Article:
PARIS -- Just a few years ago it was on the brink of extinction. Now, haute couture -- the 150-year-old Parisian tradition of making unique, astronomically-priced handmade gowns -- is back.
The fall-winter 2014/15 collection calendar, starting Sunday with Atelier Versace and graced by Jennifer Lopez, has expanded to five days from three to make room for 12 major houses as well as collections from a whole swathe of up-and-coming names. Additions in recent seasons include the return of big-hitters Donatella Versace, Giorgio Armani and Maison Schiaparelli to the calendar.
So why did the tide turn?
"With so much focus from fashion's powerhouses on heritage and traditions, couture has returned to center-stage as it is the embodiment of savoir-faire," suggested Long Nguyen, co-founder and style director of Flaunt magazine.
"There is also a resurgence of clients coming from new markets -- Asia Pacific, Middle East, Russia -- that supplanted the dwindling traditional European-based customers," he added.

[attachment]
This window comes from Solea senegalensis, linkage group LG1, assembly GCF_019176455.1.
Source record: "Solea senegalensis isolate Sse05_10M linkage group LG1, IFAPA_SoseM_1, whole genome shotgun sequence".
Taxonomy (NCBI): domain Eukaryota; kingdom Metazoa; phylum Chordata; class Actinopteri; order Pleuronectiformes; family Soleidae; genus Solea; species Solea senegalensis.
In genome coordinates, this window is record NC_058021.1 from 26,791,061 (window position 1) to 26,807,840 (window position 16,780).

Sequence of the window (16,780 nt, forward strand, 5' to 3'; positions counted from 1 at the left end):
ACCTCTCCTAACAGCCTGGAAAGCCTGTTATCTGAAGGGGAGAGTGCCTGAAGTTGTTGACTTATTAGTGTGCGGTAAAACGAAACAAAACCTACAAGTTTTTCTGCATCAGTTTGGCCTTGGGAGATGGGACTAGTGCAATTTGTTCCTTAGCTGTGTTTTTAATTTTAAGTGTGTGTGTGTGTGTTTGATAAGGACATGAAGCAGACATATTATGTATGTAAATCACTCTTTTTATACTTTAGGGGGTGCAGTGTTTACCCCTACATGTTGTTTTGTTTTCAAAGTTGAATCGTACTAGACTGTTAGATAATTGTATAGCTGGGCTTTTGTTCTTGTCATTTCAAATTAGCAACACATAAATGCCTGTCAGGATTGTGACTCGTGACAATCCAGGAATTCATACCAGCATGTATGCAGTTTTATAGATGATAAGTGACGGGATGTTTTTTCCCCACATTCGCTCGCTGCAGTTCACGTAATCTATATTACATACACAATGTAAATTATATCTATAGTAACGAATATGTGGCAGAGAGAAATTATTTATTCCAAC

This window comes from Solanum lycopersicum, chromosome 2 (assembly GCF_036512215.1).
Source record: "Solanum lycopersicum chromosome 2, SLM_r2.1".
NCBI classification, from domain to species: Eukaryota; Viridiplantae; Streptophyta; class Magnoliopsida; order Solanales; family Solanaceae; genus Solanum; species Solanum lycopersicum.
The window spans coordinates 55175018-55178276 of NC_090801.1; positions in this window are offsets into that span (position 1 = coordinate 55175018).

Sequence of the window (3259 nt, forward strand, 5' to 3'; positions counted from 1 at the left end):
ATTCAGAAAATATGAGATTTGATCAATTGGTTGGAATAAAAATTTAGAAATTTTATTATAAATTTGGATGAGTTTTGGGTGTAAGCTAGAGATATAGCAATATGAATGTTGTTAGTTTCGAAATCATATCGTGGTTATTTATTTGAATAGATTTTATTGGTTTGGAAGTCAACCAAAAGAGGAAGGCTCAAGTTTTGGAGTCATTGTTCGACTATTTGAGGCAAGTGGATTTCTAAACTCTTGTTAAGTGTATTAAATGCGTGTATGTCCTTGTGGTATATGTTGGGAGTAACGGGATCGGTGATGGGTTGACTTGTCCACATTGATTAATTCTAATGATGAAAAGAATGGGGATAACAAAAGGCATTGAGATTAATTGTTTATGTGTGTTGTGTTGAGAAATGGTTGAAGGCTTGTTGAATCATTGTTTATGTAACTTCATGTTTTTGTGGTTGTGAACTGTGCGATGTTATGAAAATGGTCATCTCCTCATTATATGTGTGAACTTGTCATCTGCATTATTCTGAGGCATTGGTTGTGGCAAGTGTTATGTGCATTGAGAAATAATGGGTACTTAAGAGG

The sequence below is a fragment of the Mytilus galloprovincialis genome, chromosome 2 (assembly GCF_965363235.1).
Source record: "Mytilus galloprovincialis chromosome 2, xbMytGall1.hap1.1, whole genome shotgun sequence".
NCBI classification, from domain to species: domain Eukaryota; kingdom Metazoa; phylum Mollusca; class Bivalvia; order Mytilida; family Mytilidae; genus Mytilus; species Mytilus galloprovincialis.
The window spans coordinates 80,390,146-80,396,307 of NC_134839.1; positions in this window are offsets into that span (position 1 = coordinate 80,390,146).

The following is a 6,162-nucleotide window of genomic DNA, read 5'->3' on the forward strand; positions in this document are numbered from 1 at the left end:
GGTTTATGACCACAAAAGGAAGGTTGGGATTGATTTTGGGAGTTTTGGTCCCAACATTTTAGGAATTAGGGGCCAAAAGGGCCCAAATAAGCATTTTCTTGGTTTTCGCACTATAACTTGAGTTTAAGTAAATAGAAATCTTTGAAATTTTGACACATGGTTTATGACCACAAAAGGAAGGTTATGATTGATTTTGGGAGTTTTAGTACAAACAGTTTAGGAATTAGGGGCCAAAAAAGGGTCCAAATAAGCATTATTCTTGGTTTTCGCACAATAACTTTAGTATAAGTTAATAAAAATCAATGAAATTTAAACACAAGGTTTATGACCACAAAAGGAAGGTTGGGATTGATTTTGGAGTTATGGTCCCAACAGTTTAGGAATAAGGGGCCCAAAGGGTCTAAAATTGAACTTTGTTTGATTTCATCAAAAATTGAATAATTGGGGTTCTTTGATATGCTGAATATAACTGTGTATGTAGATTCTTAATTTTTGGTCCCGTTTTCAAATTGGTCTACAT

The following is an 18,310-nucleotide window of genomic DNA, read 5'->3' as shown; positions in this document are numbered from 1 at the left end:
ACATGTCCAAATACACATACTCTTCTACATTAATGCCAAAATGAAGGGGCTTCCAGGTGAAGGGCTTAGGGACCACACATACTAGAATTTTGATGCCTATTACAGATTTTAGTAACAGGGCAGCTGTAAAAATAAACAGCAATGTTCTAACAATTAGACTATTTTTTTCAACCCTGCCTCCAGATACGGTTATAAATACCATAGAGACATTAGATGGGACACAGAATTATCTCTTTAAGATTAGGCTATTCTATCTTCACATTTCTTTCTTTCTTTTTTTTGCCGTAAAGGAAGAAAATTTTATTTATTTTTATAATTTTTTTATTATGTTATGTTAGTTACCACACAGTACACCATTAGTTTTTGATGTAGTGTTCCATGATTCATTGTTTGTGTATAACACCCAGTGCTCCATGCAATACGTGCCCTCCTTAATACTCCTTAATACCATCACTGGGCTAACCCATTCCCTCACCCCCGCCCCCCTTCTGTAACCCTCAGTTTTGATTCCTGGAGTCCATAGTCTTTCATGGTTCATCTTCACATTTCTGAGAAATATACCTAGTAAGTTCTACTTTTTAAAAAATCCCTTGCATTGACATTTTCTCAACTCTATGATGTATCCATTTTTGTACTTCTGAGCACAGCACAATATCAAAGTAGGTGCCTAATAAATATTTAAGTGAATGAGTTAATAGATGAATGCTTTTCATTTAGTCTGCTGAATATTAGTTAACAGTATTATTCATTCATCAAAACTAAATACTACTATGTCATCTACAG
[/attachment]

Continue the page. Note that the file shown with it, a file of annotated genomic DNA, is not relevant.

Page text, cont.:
Lebanese socialite and famed couture buyer Mouna Ayoub said in the last decade, word of mouth has driven large numbers of rich Middle Eastern women to couture houses.
"It's all so secret and they deny it, because spending more is frowned upon. But I personally know at least 100 Arab women who in the last few years have started buying couture. They love it," says Ayoub, who says she spent nearly 300,000 euros ($409,000) on one Chanel couture dress.
Haute couture -- a protected name -- is an artisanal tradition invented by Englishman Charles Frederick Worth in the 1870s. It involves intricate, time-consuming sewing, unusual fabrics and luxurious embellishments such as rare feathers and semi-precious stone beading. For a century it defined the essence of French fashion, turning fashion houses such Christian Dior and Yves Saint Laurent into the envy of the world.
Then in 2002, the death knell sounded when YSL held his last couture show and the number of houses and clients started to shrink. Critics called couture old-fashioned and irrelevant.
Now, designers like 30-year-old Dutch abstract artist Iris Van Herpen, who won the prestigious ANDAM fashion award this week, have helped reshape perceptions about the age-old tradition and made it fresh again.
Thomas Adamson can be followed at http://Twitter.com/ThomasAdamsonAP